Lessons (So Far) From WhatsApp v. NSO

Nicholas Weaver
Tuesday, November 5, 2019, 1:29 PM

What are the key takeaways from the emerging battle between Facebook and NSO group?

Source: Flickr/Tim Reckmann

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NSO Group, an Israeli vendor of “lawful” hacking tools designed to infect a target’s phone with spyware, is regarded by many as a bad actor. The group claims to be shocked when its products are misused, as they have been in Mexico, Saudi Arabia and the United Arab Emirates. One incident might be excusable, but the group’s continued enabling of misbehavior has resulted in well-earned enmity. Recently, Facebook struck back.

NSO Group deployed a weaponized exploit for Facebook’s WhatsApp messenger, integrated it into its Pegasus malcode system, and offered it to its customers (a mix of legitimate government agencies and nefarious government actors) interested in hacking WhatsApp users beginning in April. This was a particularly powerful exploit because it required no user interaction and the only sign of the exploit a user might discover would be a series of “missed calls” received on the user’s phone. Facebook patched the vulnerability on May 13, blocking the NSO campaign.

Facebook wasn’t satisfied with simply closing the vulnerability. In cooperation with CitizenLab, Facebook identified more than 100 incidents in which NSO Group’s WhatsApp exploit appeared to target human rights activists and journalists. In total, Facebook and CitizenLab identified 1,400 targets (which apparently also included government officials in U.S. allied governments). They then filed a federal lawsuit against NSO Group, closed NSO Group member accounts, and, most damaging of all to NSO’s customers, sent a notice to all identified victims alerting them of the attack. This meant that all targets, both dissidents and drug lords alike, were notified of this surveillance.

The lawsuit will be a case to watch. Facebook has already revealed a large amount of detail concerning NSO Group’s internal workings, including the hands-on nature of its business model: NSO Group actively assists countries in hacking targets. For example, we now know that while an NSO Group employee may not press the “Enter” key for a target, NSO employees do act to advise and consult on targeting; and NSO Group is largely responsible for running the infrastructure used to exploit targets and manage implants. Expect more revelations like this as the case proceeds.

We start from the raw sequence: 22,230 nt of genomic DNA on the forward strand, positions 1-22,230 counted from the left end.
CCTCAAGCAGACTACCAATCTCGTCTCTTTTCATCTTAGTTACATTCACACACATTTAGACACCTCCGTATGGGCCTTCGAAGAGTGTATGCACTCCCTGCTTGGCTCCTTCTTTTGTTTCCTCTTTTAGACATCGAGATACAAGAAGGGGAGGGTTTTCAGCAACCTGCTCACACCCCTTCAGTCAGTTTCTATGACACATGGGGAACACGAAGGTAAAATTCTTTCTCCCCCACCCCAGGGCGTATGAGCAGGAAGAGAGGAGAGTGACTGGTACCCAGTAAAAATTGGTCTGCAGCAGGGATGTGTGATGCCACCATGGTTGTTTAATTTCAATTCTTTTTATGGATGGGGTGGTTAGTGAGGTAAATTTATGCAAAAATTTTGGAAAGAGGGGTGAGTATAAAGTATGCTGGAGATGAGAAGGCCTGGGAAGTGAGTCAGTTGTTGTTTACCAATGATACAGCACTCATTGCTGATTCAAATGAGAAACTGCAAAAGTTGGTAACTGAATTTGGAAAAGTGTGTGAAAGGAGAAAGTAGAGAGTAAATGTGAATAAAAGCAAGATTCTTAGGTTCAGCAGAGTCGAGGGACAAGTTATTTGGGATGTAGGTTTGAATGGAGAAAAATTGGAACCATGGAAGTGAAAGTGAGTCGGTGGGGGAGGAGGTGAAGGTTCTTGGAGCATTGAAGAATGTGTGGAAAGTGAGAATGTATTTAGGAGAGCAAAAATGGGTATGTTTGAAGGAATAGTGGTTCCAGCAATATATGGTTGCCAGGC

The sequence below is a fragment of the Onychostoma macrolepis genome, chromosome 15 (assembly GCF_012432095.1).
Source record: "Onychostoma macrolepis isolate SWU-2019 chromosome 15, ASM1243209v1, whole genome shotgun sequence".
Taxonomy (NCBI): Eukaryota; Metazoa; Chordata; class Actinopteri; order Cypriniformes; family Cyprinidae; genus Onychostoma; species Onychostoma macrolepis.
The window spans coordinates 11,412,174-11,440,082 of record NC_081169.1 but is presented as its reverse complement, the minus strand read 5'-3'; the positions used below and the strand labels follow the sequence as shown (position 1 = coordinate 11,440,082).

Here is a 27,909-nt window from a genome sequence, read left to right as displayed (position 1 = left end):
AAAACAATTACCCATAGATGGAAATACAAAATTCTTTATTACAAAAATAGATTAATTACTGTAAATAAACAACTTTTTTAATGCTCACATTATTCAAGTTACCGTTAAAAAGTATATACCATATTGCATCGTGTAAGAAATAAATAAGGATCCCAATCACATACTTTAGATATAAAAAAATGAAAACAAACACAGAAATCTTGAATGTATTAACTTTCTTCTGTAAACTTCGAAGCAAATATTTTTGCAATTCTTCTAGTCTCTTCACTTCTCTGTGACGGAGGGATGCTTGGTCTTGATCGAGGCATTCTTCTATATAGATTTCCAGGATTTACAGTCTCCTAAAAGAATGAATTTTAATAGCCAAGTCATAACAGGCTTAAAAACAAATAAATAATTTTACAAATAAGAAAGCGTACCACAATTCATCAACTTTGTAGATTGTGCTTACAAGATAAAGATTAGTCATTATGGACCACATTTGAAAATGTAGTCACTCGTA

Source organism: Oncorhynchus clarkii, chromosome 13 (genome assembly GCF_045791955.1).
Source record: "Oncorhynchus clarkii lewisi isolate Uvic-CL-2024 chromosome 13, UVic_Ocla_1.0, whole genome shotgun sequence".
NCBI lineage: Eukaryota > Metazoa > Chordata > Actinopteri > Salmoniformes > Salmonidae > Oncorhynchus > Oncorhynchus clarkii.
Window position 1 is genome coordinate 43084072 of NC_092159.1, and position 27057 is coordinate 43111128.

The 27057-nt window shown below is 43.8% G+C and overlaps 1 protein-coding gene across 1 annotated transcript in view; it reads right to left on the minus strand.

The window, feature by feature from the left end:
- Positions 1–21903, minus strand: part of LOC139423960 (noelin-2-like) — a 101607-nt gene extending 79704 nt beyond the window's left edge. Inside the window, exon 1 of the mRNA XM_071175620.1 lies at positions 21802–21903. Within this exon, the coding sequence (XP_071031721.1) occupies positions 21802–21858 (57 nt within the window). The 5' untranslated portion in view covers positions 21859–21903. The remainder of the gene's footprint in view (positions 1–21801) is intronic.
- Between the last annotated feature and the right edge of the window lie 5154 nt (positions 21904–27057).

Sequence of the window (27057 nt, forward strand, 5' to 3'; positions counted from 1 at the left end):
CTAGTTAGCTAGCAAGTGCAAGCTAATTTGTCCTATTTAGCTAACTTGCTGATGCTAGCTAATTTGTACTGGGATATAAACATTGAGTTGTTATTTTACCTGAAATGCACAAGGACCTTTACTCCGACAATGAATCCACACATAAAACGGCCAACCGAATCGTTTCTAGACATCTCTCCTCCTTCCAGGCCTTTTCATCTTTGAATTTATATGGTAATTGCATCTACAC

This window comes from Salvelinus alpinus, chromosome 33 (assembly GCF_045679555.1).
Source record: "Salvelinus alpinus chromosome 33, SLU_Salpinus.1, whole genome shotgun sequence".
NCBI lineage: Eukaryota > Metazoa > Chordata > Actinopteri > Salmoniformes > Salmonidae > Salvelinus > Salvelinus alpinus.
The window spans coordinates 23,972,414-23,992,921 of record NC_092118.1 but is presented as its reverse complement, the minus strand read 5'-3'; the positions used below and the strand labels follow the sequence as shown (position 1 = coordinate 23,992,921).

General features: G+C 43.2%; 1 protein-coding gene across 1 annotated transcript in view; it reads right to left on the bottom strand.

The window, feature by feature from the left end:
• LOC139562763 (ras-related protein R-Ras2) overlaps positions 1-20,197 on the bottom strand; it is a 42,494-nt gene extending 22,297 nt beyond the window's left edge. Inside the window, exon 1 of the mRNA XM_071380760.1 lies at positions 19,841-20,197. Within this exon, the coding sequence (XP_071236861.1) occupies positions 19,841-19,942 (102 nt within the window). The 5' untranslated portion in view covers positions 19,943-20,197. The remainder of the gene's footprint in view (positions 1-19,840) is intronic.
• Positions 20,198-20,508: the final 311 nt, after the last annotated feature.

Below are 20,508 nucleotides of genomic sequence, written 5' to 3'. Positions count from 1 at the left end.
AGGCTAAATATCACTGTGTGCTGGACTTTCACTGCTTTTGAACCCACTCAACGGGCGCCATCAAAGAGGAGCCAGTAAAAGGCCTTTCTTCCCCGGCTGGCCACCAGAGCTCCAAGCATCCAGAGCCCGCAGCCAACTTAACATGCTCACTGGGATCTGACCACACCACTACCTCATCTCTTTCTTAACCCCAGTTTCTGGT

Facebook’s response also represents a turning point in how tech companies respond to misuse of lawful hacking tools. Previously there has been a reluctance to blanket-notify targets of these sorts of attacks. Just because a piece of “lawful” spyware may be misused says nothing about any particular target. The same software used to target political dissidents may also be used for legitimate criminal investigations. After all, the New South Wales police used a similar often-misused program, FinFisher, to hack criminal targets after obtaining warrants. Not notifying identified victims was intended to prevent damage to law enforcement activities. This practice came at the cost of protecting bad actors.

The equities on victim notification have shifted as a result of NSO Group’s continued acquiescence to abuse. Facebook notified every target, activist and criminal alike, hampering the efforts of both bad actors’ surveillance and legitimate law enforcement. In the short term, this will damage some ongoing investigations because legitimate law enforcement targets have now been alerted to government surveillance. In the long term it will hopefully fracture the market, encouraging law enforcement to use vendors that won’t tolerate abusive use.

Finally, the social media giant’s response shows that Facebook’s hoarding of metadata isn’t categorically bad for users. Facebook retains WhatsApp call metadata in hopes of extracting some value out of it down the road. Compare this with Signal, which deliberately does not retain such metadata. Normally discarding metadata, like Signal does, benefits users because it enhances privacy. But, in this case, Facebook’s data retention ended up helping some users by enabling Facebook to determine who was targeted for attack by NSO Group.

Facebook’s retaliation is an evolving story and an interesting development in the continued proliferation of exploit tools. Now, if only companies would actively notify victims when China launches repressive hacking campaigns.

Nicholas Weaver is a senior staff researcher focusing on computer security at the International Computer Science Institute in Berkeley, California, and Chief Mad Scientist/CEO/Janitor of Skerry Technologies, a developer of low cost autonomous drones. All opinions are his own.

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